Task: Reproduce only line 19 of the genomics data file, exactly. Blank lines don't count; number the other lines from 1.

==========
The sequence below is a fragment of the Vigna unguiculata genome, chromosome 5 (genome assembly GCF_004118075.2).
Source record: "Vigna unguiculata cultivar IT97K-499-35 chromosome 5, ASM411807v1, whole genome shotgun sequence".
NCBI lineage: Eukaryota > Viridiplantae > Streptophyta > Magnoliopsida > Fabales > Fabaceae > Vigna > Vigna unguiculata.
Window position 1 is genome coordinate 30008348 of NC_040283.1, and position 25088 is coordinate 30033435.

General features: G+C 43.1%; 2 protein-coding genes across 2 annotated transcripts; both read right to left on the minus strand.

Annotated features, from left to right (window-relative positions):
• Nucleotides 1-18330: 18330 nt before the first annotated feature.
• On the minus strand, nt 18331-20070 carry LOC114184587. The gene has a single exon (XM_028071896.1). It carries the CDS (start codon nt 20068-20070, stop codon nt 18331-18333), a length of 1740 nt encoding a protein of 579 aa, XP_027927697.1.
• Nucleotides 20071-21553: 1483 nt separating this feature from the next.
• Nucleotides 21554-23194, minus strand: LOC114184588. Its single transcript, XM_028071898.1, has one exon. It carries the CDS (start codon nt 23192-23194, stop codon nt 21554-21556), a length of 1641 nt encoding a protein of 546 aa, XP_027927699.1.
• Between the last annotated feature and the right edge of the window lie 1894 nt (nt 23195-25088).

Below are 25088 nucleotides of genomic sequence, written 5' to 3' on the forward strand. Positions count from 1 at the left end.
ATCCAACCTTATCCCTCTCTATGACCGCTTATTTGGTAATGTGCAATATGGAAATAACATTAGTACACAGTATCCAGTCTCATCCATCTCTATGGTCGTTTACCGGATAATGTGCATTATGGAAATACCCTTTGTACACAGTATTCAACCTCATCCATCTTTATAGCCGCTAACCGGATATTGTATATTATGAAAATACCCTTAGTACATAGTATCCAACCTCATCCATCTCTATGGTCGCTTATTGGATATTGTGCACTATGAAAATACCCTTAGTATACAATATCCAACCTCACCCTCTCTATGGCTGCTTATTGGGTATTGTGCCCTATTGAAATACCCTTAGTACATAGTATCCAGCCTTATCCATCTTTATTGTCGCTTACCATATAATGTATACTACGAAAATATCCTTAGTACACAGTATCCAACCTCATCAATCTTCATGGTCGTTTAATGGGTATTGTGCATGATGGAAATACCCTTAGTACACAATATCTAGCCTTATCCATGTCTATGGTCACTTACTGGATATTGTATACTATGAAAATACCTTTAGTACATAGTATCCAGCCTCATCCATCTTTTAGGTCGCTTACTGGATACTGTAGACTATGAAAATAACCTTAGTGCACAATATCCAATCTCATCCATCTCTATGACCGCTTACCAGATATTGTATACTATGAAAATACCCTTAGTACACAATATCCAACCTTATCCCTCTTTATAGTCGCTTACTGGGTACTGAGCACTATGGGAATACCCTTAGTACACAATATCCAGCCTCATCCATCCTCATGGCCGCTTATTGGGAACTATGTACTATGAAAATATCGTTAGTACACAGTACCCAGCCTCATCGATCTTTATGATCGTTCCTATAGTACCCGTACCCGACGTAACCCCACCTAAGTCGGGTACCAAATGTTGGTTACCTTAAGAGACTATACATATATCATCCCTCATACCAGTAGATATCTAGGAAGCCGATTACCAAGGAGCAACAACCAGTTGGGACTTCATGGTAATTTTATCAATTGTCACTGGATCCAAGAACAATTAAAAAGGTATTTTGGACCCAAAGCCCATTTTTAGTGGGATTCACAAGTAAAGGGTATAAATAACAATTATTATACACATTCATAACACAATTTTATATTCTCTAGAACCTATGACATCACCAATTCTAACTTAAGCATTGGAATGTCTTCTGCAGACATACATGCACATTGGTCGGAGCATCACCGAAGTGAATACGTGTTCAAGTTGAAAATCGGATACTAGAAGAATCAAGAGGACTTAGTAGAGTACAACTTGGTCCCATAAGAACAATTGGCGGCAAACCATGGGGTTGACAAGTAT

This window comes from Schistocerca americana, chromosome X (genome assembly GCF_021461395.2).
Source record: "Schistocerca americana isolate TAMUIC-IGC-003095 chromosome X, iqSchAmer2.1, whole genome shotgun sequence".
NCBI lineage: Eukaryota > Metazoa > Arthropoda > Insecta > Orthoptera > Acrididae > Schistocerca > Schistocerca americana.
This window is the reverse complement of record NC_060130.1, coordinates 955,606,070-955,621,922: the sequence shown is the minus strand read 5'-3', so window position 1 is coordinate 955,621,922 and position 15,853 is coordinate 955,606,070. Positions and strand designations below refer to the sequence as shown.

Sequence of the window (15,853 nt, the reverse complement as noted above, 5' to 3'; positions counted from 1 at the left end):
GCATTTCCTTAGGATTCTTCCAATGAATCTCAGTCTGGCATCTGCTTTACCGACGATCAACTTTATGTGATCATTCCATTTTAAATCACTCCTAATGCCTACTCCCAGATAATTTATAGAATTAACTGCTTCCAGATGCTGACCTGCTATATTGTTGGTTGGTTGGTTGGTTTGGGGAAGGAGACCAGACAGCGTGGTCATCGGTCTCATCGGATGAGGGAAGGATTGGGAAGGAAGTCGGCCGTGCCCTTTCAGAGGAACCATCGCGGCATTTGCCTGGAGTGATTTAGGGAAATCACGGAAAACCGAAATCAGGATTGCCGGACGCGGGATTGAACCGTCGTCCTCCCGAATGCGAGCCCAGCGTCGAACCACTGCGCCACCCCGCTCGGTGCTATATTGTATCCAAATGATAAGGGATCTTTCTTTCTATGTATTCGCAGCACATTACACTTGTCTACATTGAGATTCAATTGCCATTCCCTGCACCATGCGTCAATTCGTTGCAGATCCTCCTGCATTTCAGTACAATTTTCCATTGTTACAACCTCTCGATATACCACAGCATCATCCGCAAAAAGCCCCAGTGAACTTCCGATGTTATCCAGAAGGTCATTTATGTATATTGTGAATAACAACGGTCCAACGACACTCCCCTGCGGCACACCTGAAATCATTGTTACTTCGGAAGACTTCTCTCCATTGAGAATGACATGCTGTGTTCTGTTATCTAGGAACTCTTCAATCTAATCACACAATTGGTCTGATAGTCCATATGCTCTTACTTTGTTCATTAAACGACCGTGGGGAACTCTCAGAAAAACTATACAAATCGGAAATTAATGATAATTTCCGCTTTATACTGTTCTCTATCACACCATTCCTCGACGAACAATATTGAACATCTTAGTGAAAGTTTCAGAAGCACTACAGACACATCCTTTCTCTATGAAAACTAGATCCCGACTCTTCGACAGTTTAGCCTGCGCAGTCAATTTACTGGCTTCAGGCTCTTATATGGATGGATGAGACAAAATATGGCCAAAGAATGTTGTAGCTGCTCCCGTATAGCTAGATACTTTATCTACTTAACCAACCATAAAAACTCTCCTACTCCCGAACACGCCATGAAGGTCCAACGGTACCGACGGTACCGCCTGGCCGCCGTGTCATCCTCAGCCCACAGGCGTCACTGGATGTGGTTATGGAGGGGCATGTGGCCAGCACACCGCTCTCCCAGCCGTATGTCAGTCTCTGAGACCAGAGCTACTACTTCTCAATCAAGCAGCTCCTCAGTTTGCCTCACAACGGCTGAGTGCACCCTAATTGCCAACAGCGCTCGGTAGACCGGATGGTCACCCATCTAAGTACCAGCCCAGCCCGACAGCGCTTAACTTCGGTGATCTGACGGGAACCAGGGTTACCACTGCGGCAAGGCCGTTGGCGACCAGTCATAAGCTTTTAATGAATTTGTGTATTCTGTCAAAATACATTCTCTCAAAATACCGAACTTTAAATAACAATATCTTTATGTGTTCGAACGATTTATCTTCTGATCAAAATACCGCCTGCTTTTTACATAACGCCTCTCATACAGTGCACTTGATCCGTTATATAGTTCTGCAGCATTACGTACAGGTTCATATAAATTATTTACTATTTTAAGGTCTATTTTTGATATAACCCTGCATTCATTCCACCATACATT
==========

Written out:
GCATTTCCTTAGGATTCTTCCAATGAATCTCAGTCTGGCATCTGCTTTACCGACGATCAACTTTATGTGATCATTCCATTTTAAATCACTCCTAATGCCTACTCCCAGATAATTTATAGAATTAACTGCTTCCAGATGCTGACCTGCTATATTGTTGGTTGGTTGGTTGGTTTGGGGAAGGAGACCAGACAGCGTGGTCATCGGTCTCATCGGATGAGGGAAGGATTGGGAAGGAAGTCGGCCGTGCCCTTTCAGAGGAACCATCGCGGCATTTGCCTGGAGTGATTTAGGGAAATCACGGAAAACCGAAATCAGGATTGCCGGACGCGGGATTGAACCGTCGTCCTCCCGAATGCGAGCCCAGCGTCGAACCACTGCGCCACCCCGCTCGGTGCTATATTGTATCCAAATGATAAGGGATCTTTCTTTCTATGTATTCGCAGCACATTACACTTGTCTACATTGAGATTCAATTGCCATTCCCTGCACCATGCGTCAATTCGTTGCAGATCCTCCTGCATTTCAGTACAATTTTCCATTGTTACAACCTCTCGATATACCACAGCATCATCCGCAAAAAGCCCCAGTGAACTTCCGATGTTATCCAGAAGGTCATTTATGTATATTGTGAATAACAACGGTCCAACGACACTCCCCTGCGGCACACCTGAAATCATTGTTACTTCGGAAGACTTCTCTCCATTGAGAATGACATGCTGTGTTCTGTTATCTAGGAACTCTTCAATCTAATCACACAATTGGTCTGATAGTCCATATGCTCTTACTTTGTTCATTAAACGACCGTGGGGAACTCTCAGAAAAACTATACAAATCGGAAATTAATGATAATTTCCGCTTTATACTGTTCTCTATCACACCATTCCTCGACGAACAATATTGAACATCTTAGTGAAAGTTTCAGAAGCACTACAGACACATCCTTTCTCTATGAAAACTAGATCCCGACTCTTCGACAGTTTAGCCTGCGCAGTCAATTTACTGGCTTCAGGCTCTTATATGGATGGATGAGACAAAATATGGCCAAAGAATGTTGTAGCTGCTCCCGTATAGCTAGATACTTTATCTACTTAACCAACCATAAAAACTCTCCTACTCCCGAACACGCCATGAAGGTCCAACGGTACCGACGGTACCGCCTGGCCGCCGTGTCATCCTCAGCCCACAGGCGTCACTGGATGTGGTTATGGAGGGGCATGTGGCCAGCACACCGCTCTCCCAGCCGTATGTCAGTCTCTGAGACCAGAGCTACTACTTCTCAATCAAGCAGCTCCTCAGTTTGCCTCACAACGGCTGAGTGCACCCTAATTGCCAACAGCGCTCGGTAGACCGGATGGTCACCCATCTAAGTACCAGCCCAGCCCGACAGCGCTTAACTTCGGTGATCTGACGGGAACCAGGGTTACCACTGCGGCAAGGCCGTTGGCGACCAGTCATAAGCTTTTAATGAATTTGTGTATTCTGTCAAAATACATTCTCTCAAAATACCGAACTTTAAATAACAATATCTTTATGTGTTCGAACGATTTATCTTCTGATCAAAATACCGCCTGCTTTTTACATAACGCCTCTCATACAGTGCACTTGATCCGTTATATAGTTCTGCAGCATTACGTACAGGTTCATATAAATTATTTACTATTTTAAGGTCTATTTTTGATATAACCCTGCATTCATTCCACCATACATT